Cefic Research and Innovation has recently recruited two new Innovation Managers who will be heavily involved with SusChem activities over the next few years. Flavio Luiz Benedito and Martin Winter both started their secondment to Cefic in June and many members of the SusChem community will have met them at the 2015 SusChem Stakeholder event. In this and a subsequent article we introduce both managers and ask them about what they are expecting to achieve for Sustainable Chemistry in Europe during their time with the platform.
In this article we talk to Flavio. You can find the interview article with Martin here.
Flavio got his bachelors degree in Chemistry in Brazil and moved to Germany in 2003 to finish his Masters degree at Bayer. There he had the opportunity to be involved in the research and development of new fungicides.
Following this he was awarded a full scholarship to do a PhD at the Max-Planck-Institute for Bioinorganic Chemistry. His fascination for interdisciplinary research continued in 2009 when he joined the group of Prof. Ferdi Schueth as a post-doc fellow at the Max-Planck-Institute for Coal Research working in the field of nanomaterials and solid state Chemistry.
Seeking broader international experience he moved to Austria in 2010 to work as a research scientist in the field of natural product synthesis at the Innsbruck University. To combine and apply all this acquired know-how, he returned to Germany in 2011 and joined BASF in the Organic Electronics project cluster developing research in organic photovoltaics, OLEDs, as well as other upcoming technologies. This background in very innovative and sustainability-focused topics helped him to join the Cefic Research and Innovation team on secondment from BASF in June 2015.
In his spare time Flavio likes sports, travels, plays the piano and helps to organize and play in benefit concerts.
What is your view on Sustainable Chemistry?
Sustainable Chemistry enables a better use of natural resources applied to fulfil societal needs for chemicals and services. One of the main key points of Sustainable Chemistry is to enable the development of safe, effective, and eco-efficient chemical processes that have benign environmental impact.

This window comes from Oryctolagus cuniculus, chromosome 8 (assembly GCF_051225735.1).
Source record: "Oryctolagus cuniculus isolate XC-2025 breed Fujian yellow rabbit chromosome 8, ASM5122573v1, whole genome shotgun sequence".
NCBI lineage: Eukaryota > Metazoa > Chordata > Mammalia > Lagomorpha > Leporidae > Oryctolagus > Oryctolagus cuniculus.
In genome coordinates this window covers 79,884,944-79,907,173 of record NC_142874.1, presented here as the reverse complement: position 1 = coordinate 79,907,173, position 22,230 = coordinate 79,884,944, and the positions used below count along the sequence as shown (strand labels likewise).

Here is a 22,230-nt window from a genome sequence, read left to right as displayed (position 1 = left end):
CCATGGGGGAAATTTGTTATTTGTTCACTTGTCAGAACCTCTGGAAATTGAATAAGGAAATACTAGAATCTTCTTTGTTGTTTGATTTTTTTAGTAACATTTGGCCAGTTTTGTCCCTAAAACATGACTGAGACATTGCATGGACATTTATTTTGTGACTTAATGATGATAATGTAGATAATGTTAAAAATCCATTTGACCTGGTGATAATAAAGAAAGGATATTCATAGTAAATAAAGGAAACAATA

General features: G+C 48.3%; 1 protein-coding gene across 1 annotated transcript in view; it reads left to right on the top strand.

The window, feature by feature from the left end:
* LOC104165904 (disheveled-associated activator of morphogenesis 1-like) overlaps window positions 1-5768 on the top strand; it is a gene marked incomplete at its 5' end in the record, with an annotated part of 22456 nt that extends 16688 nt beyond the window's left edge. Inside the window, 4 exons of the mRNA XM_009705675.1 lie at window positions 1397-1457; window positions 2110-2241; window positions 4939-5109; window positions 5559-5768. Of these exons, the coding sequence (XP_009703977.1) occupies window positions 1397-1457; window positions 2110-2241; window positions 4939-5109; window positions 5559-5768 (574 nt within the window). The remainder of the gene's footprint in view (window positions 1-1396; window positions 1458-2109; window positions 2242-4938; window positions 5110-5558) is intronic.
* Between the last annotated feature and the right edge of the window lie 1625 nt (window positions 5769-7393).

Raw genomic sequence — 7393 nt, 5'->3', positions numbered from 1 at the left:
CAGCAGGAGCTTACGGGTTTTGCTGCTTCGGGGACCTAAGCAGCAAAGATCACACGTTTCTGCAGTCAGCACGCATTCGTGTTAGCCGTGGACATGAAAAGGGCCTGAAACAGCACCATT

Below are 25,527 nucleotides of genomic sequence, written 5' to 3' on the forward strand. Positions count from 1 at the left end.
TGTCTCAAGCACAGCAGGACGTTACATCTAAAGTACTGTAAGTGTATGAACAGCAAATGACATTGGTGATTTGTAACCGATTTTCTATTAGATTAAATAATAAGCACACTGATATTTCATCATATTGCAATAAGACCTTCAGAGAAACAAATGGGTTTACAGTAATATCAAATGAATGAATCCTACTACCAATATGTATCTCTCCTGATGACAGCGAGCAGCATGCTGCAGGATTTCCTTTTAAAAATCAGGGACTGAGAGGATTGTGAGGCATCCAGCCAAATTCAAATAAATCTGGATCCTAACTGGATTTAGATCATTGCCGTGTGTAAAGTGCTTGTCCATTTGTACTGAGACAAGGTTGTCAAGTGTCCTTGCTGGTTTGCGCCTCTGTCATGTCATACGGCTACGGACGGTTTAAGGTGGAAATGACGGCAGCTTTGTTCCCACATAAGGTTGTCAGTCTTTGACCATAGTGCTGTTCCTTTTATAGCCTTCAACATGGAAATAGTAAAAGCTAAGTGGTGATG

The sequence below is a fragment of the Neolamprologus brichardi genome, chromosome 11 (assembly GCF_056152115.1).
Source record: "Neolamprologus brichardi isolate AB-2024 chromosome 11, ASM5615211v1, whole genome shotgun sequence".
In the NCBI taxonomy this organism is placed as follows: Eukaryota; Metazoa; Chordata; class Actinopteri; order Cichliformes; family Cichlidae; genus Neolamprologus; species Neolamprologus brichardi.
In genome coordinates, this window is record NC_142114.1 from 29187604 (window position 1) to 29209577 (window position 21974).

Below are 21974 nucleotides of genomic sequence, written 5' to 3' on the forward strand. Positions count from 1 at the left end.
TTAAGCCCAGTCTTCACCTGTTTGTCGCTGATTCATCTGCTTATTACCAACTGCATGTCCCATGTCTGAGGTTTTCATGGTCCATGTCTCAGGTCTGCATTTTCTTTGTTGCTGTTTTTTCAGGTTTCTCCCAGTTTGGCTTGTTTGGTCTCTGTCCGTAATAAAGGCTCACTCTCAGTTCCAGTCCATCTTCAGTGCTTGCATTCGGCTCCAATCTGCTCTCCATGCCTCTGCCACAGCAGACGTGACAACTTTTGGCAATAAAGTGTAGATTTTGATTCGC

But in my opinion Sustainable Chemistry goes far beyond this; it stimulates innovative research, opens several opportunities for new value chains favouring economic growth, boosts the chemical sector as a whole, generates new jobs, and is able to offer a better life quality for society.
How do you see your new role contributing to your view on Sustainable Chemistry?
The role of a Research & Innovation Manager is to find synergistic pathways that both industry and government can align their interests in order to address societal needs. One good example is the coordination of PPPs (Public-Private-Partnerships) that combines public funding and industrial initiatives to promote projects for the development of new innovative and sustainable technologies and processes.
What challenges do you foresee?
Nowadays the majority of chemical production relies on oil and the migration to a more biobased production is seen as an evolution and not a revolution. A significant change in the mind-set is needed. To influence and promote this change, intermediate governmental interests and industry willingness towards sustainability are some of the greatest challenges I foresee.
What do you hope to achieve by the end of your three years at Cefic?
After three years at Cefic I hope to have generated solid results, contributed and participated in several projects, helped the chemical industry in representing their interests, expanded my network and enjoyed a great time and experiences with my wonderful colleagues in the team.
What areas are you looking to collaborate with others and how do you prefer to be contacted?
In the beginning I will mainly be involved in bioeconomy and rare raw materials projects, but I will also have the chance to work on other topics in the future. If you want to contact me please e-mail me directly.